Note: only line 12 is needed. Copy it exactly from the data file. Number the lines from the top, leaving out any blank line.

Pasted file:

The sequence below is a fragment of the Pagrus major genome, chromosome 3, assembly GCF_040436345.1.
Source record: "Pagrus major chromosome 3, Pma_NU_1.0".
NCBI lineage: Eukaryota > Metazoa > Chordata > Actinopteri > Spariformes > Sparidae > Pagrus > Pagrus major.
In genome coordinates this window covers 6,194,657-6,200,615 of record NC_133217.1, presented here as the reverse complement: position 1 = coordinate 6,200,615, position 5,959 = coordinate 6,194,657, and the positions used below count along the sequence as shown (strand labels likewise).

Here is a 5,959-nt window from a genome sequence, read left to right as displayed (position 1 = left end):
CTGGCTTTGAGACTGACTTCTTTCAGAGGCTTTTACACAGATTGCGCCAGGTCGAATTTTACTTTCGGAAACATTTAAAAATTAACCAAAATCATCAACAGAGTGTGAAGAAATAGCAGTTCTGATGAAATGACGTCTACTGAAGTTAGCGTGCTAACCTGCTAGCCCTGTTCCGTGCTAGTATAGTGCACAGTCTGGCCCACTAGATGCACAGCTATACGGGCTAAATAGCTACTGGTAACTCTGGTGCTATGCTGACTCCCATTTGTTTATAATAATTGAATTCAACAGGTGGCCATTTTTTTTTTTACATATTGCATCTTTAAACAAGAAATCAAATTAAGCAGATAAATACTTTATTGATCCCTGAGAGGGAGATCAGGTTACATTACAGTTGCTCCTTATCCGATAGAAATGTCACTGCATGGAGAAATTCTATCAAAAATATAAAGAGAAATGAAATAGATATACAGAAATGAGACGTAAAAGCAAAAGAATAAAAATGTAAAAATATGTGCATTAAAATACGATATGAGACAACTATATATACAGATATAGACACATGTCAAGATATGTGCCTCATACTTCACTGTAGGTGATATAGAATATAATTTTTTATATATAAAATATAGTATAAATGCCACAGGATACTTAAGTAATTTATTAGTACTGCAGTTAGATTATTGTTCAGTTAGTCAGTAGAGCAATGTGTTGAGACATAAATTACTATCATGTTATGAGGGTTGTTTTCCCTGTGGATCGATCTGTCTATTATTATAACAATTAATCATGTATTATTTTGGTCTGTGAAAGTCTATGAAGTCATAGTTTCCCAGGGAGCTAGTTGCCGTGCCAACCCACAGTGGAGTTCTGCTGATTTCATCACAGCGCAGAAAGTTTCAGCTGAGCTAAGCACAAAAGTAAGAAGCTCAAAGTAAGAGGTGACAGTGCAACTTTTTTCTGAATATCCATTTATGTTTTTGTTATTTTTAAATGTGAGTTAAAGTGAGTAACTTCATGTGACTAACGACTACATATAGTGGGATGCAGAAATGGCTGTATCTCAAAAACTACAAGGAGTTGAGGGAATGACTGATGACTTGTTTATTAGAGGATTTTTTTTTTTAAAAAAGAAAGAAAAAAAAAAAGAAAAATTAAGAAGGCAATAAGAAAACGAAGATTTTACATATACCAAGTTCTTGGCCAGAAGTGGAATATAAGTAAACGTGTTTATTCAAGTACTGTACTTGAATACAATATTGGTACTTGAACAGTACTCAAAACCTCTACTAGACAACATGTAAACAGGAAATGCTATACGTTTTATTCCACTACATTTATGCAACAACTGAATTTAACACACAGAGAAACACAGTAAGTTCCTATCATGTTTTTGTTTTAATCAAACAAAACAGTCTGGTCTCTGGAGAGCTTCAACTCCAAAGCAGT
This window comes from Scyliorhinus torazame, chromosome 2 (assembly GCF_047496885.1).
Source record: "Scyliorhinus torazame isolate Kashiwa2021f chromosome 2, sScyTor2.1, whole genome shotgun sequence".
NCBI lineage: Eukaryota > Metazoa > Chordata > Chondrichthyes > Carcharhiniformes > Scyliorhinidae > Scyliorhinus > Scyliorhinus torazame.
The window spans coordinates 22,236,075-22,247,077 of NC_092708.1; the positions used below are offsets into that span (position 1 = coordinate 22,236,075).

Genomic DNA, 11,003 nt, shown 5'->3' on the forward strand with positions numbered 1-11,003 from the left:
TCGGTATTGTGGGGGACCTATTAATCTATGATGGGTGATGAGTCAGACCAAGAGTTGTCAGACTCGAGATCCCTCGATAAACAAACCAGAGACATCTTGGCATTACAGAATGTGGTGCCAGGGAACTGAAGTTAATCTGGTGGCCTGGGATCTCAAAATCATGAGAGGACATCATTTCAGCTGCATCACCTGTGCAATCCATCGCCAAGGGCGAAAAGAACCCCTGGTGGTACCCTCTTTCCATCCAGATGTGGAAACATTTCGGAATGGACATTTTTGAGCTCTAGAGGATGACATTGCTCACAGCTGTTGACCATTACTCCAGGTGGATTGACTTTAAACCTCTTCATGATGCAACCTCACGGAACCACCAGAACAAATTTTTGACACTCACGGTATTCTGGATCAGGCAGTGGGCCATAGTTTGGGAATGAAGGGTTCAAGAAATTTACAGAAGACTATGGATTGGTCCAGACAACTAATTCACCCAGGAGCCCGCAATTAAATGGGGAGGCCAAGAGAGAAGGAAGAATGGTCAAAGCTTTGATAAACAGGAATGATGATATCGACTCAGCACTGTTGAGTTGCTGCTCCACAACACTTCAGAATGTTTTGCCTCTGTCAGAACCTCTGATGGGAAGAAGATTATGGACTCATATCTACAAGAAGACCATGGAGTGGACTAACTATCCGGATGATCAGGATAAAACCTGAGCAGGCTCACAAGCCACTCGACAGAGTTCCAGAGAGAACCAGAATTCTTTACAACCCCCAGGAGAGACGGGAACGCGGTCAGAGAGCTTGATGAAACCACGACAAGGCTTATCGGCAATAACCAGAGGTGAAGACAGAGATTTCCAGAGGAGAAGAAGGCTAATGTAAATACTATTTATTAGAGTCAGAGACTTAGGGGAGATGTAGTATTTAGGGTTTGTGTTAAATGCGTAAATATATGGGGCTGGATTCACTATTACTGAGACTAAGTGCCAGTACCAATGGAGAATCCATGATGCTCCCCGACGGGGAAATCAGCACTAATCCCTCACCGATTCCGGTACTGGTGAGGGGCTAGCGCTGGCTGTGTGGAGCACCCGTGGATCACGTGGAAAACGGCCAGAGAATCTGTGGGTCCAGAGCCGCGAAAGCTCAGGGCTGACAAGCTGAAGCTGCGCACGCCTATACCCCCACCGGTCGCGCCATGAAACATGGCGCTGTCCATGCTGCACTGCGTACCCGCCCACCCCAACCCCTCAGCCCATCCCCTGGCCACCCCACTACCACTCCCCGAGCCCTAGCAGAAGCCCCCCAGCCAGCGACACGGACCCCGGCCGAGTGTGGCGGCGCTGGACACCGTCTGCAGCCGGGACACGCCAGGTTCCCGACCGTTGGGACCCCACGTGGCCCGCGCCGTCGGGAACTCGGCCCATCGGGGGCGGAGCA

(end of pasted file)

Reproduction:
TCGGTATTGTGGGGGACCTATTAATCTATGATGGGTGATGAGTCAGACCAAGAGTTGTCAGACTCGAGATCCCTCGATAAACAAACCAGAGACATCTTGGCATTACAGAATGTGGTGCCAGGGAACTGAAGTTAATCTGGTGGCCTGGGATCTCAAAATCATGAGAGGACATCATTTCAGCTGCATCACCTGTGCAATCCATCGCCAAGGGCGAAAAGAACCCCTGGTGGTACCCTCTTTCCATCCAGATGTGGAAACATTTCGGAATGGACATTTTTGAGCTCTAGAGGATGACATTGCTCACAGCTGTTGACCATTACTCCAGGTGGATTGACTTTAAACCTCTTCATGATGCAACCTCACGGAACCACCAGAACAAATTTTTGACACTCACGGTATTCTGGATCAGGCAGTGGGCCATAGTTTGGGAATGAAGGGTTCAAGAAATTTACAGAAGACTATGGATTGGTCCAGACAACTAATTCACCCAGGAGCCCGCAATTAAATGGGGAGGCCAAGAGAGAAGGAAGAATGGTCAAAGCTTTGATAAACAGGAATGATGATATCGACTCAGCACTGTTGAGTTGCTGCTCCACAACACTTCAGAATGTTTTGCCTCTGTCAGAACCTCTGATGGGAAGAAGATTATGGACTCATATCTACAAGAAGACCATGGAGTGGACTAACTATCCGGATGATCAGGATAAAACCTGAGCAGGCTCACAAGCCACTCGACAGAGTTCCAGAGAGAACCAGAATTCTTTACAACCCCCAGGAGAGACGGGAACGCGGTCAGAGAGCTTGATGAAACCACGACAAGGCTTATCGGCAATAACCAGAGGTGAAGACAGAGATTTCCAGAGGAGAAGAAGGCTAATGTAAATACTATTTATTAGAGTCAGAGACTTAGGGGAGATGTAGTATTTAGGGTTTGTGTTAAATGCGTAAATATATGGGGCTGGATTCACTATTACTGAGACTAAGTGCCAGTACCAATGGAGAATCCATGATGCTCCCCGACGGGGAAATCAGCACTAATCCCTCACCGATTCCGGTACTGGTGAGGGGCTAGCGCTGGCTGTGTGGAGCACCCGTGGATCACGTGGAAAACGGCCAGAGAATCTGTGGGTCCAGAGCCGCGAAAGCTCAGGGCTGACAAGCTGAAGCTGCGCACGCCTATACCCCCACCGGTCGCGCCATGAAACATGGCGCTGTCCATGCTGCACTGCGTACCCGCCCACCCCAACCCCTCAGCCCATCCCCTGGCCACCCCACTACCACTCCCCGAGCCCTAGCAGAAGCCCCCCAGCCAGCGACACGGACCCCGGCCGAGTGTGGCGGCGCTGGACACCGTCTGCAGCCGGGACACGCCAGGTTCCCGACCGTTGGGACCCCACGTGGCCCGCGCCGTCGGGAACTCGGCCCATCGGGGGCGGAGCA